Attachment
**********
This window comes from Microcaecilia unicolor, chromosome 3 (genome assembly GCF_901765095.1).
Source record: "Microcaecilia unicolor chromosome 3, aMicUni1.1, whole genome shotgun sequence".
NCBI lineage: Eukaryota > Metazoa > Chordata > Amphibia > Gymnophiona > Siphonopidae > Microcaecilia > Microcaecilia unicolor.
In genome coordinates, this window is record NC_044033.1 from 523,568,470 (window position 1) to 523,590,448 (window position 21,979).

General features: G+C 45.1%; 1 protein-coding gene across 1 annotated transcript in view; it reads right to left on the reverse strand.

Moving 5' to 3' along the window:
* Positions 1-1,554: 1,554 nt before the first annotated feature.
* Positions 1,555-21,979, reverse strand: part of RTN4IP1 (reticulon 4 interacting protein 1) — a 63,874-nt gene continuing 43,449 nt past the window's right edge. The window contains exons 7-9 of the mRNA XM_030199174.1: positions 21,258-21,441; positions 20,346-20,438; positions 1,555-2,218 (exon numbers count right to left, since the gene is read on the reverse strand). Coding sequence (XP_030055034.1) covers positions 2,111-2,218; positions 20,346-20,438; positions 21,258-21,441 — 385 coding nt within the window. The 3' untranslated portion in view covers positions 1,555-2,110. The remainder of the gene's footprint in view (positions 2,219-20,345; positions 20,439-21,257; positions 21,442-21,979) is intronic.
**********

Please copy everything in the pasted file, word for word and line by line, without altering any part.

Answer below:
This window comes from Microcaecilia unicolor, chromosome 3 (genome assembly GCF_901765095.1).
Source record: "Microcaecilia unicolor chromosome 3, aMicUni1.1, whole genome shotgun sequence".
NCBI lineage: Eukaryota > Metazoa > Chordata > Amphibia > Gymnophiona > Siphonopidae > Microcaecilia > Microcaecilia unicolor.
In genome coordinates, this window is record NC_044033.1 from 523,568,470 (window position 1) to 523,590,448 (window position 21,979).

General features: G+C 45.1%; 1 protein-coding gene across 1 annotated transcript in view; it reads right to left on the reverse strand.

Moving 5' to 3' along the window:
* Positions 1-1,554: 1,554 nt before the first annotated feature.
* Positions 1,555-21,979, reverse strand: part of RTN4IP1 (reticulon 4 interacting protein 1) — a 63,874-nt gene continuing 43,449 nt past the window's right edge. The window contains exons 7-9 of the mRNA XM_030199174.1: positions 21,258-21,441; positions 20,346-20,438; positions 1,555-2,218 (exon numbers count right to left, since the gene is read on the reverse strand). Coding sequence (XP_030055034.1) covers positions 2,111-2,218; positions 20,346-20,438; positions 21,258-21,441 — 385 coding nt within the window. The 3' untranslated portion in view covers positions 1,555-2,110. The remainder of the gene's footprint in view (positions 2,219-20,345; positions 20,439-21,257; positions 21,442-21,979) is intronic.